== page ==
After breaking into superstardom with their 1973 masterpiece The Dark Side of the Moon, the members of Pink Floyd faced a daunting task. How does anyone follow up a release like that? Many a great artist has faded in fear at the prospect.
The result, though, as we all know, was the 1975 album Wish You Were Here. Though initially receiving some mixed reviews, fans and critics eventually agreed it was another masterpiece.
It’s also the next Pink Floyd album getting the royal reissue treatment from parent label EMI. Both a two-disc ‘Experience’ version and massive, five-disc ‘Immersion’ box were released this week, each featuring the remastered original album plus significant bonus material.
[pullquote quote="We were clueless for a long time." credit="David Gilmour"]Few today question the stature of Wish You Were Here as one of the finest albums in rock and roll. So it’s hard to imagine a band with the stature of Pink Floyd having trouble finding its way forward. But according to a recent interview with guitarist [lastfm link_type="artist_info"]David Gilmour[/lastfm], that was exactly the case. ”We were clueless for a long time, faffing about blindly trying to find a way forward,” he explained in a recent interview.
Photos: Pink Floyd Circa “Wish You…OK, so Gilmour and his bandmates –[lastfm link_type="artist_info"]Roger Waters[/lastfm], [lastfm link_type="artist_info"]Rick Wright[/lastfm], and [lastfm link_type="artist_info"]Nick Mason[/lastfm] –were human after all. They had their doubts, they questioned each others’ choices, they messed around, tried, failed, and then got up and tried again. And eventually, it all came together.
The resulting album went on to sell once again in the millions (advance orders had been high, yet the label still allegedly couldn’t print copies fast enough). And it also further cemented Pink Floyd’s reputation for musical innovation, brilliant studio work, and, bottom line, great songs.
The two-disc Experience version of Wish You Were Here includes the remastered album and a second disc of bonus tracks. The massive, five-disc Immersion box adds Surround Sound mixes, video, and Blu-Ray extras, along with a photo book edited by longtime Floyd photographer Jill Furmanovsky, and a 36-page booklet designed by Storm Thorgerson.
The album’s theme was absence–specifically, and famously, the absence of the band’s former leader and founder, [lastfm link_type="artist_info"]Syd Barrett[/lastfm], who was forced out of the group years earlier due to drug problems brought on by mental illness.
Wish You Were Here is dominated by the nine-part, mostly instrumental song “Shine on You Crazy Diamond,” which opens and closes the album. (On the bonus disc, we also get to hear a live version from Wembley in 1974, which adds a new perspective–stream a portion of that show on Classics Du Jour).
Starting off with a slow, dreamy riff, ”Crazy Diamond” eventually grows in tension. And when the vocals do kick in, it’s almost as if time stands still.
[metrolyrics artist="pink floyd" song="shine on you crazy diamond"]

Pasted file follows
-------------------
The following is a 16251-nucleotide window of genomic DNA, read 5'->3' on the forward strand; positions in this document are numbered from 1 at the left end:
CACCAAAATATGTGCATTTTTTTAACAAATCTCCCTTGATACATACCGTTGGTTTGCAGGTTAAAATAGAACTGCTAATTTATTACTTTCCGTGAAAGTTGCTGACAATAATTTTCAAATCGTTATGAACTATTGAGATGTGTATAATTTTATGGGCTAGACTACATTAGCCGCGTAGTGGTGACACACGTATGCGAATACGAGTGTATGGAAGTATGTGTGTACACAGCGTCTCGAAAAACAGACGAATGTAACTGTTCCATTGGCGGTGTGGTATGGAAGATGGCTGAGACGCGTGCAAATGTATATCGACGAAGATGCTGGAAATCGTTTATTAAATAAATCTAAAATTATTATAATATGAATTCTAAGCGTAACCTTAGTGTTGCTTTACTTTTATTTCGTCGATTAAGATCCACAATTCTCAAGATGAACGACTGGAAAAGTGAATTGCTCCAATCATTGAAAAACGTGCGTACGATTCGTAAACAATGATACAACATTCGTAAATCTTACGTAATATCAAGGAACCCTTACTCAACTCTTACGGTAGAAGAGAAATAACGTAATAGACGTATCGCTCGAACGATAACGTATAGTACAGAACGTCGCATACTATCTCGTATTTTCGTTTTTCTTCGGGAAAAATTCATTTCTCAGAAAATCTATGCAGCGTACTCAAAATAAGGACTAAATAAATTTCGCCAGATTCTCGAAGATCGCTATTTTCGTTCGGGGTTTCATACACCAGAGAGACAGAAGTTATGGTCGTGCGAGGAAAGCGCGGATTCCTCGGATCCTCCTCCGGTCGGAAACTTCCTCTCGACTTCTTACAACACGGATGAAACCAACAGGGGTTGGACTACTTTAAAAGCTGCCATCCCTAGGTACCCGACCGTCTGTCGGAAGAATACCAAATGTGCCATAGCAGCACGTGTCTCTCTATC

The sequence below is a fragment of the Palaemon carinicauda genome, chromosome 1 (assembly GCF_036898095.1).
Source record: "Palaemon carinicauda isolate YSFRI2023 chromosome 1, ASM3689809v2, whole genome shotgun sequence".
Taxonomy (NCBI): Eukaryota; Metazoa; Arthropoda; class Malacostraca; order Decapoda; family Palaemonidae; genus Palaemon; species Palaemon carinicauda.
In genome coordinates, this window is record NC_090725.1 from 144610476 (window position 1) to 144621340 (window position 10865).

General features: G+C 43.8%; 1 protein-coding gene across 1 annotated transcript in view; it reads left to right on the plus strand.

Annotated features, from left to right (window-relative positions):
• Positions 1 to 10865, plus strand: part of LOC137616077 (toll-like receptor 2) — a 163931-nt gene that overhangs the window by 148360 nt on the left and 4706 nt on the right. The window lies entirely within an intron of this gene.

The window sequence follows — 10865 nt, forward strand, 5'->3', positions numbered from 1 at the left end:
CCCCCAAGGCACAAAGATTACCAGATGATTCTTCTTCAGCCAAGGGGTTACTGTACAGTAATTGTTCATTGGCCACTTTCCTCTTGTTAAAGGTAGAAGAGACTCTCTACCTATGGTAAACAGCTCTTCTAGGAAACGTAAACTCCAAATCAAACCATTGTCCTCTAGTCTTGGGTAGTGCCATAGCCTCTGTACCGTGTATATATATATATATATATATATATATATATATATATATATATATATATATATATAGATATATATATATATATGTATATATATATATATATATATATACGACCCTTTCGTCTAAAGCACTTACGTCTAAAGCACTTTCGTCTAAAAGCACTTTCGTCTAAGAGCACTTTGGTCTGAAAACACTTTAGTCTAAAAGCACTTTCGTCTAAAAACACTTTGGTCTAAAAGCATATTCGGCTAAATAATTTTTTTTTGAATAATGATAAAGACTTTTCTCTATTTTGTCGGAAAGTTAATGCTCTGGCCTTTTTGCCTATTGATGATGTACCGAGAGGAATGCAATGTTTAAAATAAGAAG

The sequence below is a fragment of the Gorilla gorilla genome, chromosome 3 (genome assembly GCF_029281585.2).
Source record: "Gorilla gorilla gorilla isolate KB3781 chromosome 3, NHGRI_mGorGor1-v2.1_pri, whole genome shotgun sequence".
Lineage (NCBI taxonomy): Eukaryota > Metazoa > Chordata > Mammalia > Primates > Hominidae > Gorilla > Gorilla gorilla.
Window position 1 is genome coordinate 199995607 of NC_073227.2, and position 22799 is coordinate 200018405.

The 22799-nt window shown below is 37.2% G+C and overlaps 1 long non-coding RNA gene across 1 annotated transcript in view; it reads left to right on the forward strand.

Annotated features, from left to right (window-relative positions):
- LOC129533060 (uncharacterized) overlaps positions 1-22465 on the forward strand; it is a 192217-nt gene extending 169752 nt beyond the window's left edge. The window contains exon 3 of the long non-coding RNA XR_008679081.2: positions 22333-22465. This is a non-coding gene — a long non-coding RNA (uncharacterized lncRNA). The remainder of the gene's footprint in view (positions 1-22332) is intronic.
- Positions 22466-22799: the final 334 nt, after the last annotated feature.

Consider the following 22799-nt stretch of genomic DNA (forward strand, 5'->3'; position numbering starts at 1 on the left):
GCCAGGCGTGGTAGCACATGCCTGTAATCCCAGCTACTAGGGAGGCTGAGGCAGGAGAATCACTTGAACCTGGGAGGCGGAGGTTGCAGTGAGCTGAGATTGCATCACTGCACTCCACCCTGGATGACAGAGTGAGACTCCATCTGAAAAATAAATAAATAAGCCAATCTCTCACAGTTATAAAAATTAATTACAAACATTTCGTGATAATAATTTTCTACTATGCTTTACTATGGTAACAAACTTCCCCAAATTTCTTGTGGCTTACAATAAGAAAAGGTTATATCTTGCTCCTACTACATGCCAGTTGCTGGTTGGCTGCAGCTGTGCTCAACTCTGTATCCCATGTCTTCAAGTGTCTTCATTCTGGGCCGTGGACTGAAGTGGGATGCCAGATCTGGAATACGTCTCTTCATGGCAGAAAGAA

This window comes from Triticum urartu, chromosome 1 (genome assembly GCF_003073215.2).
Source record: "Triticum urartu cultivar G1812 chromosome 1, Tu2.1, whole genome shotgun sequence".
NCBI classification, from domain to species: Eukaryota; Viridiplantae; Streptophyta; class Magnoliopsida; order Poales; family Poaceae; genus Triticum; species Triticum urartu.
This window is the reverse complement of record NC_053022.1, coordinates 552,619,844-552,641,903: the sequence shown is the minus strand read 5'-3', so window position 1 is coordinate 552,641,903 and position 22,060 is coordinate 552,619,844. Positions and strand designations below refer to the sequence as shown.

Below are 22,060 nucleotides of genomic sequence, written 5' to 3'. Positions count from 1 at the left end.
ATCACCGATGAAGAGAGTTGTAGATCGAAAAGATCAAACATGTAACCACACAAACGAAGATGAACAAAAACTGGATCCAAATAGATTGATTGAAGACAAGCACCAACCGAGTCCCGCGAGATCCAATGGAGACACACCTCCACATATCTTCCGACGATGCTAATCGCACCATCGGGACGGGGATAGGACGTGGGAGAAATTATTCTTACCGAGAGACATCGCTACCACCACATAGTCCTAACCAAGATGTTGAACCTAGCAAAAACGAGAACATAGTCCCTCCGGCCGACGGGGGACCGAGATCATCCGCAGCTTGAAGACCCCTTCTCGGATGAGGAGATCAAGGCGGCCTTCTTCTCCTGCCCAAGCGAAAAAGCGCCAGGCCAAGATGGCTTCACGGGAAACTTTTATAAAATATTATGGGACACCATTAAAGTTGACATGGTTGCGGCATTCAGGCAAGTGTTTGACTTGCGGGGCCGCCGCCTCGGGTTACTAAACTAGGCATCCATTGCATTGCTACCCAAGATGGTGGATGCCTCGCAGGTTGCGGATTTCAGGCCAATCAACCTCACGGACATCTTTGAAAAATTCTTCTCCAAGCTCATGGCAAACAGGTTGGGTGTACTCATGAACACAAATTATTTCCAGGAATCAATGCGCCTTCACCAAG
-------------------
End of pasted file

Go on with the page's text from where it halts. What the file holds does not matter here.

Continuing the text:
Along with paying tribute to Syd, the album also takes not-too-subtle swipes at the record business (“Have a Cigar,” “Welcome to the Machine”).
The most memorable song on the album, though, is the title track–a song that’s among the most iconic in all of rock n’ roll. “Wish You Were Here” is quiet, reflective, beautiful: the calm eye in the instrumental swirl that surrounds it. And it never gets old, no matter how many times you hear it.
[metrolyrics artist="pink floyd" song="wish you were here"]
One of the key bonus tracks on this release is an alternate version of “Wish You Were Here” featuring legendary jazz violinist [lastfm link_type="artist_info"]Stephane Grappelli[/lastfm] (who happened to also be in a session at Abbey Road the same day as Pink Floyd). The arrangement is initially slightly different, but once Grappelli’s solo kicks in, the song opens up into a brand-new space. We only wish every reissued classic album touting bonus material had a gem inside as brilliant as this.
“It still astonishes me that we didn’t use it originally, didn’t realize what a wonderful thing it was,” said Nick Mason of the legendary Grappelli session, in a BBC interview.
Four additional bonus tracks are from a live set at Wembley in 1974–along with both parts of “Shine On You Crazy Diamond” this includes early versions of songs that would eventually wind up on Animals: “Raving and Drooling” (which later became “Sheep”) and “You’ve Got To Be Crazy.” Floyd fans will recognize the melodies, and hearing them still in development like this–young, yet polished enough for a stadium performance–is a treat.
In particular, a different tempo and arrangement makes “You’ve Got to Be Crazy” almost an entirely different song from what it eventually became (“Dogs”) on Animals.
Also on the second disc is an alternate version of “Have a Cigar”–also interesting, though clearly less mature–and a short, dreamy instrumental piece called “Wine Glasses” (think the opening segment of “Crazy Diamond”) from the Household Objects Project.
All told, the reissue of Wish You Were Here is a powerful, worthwhile “experience.” I can’t wait to hear what comes next.
Purchase the Wish You Were Here Experience version at Amazon.
Purchase the Immersion box set at Amazon.
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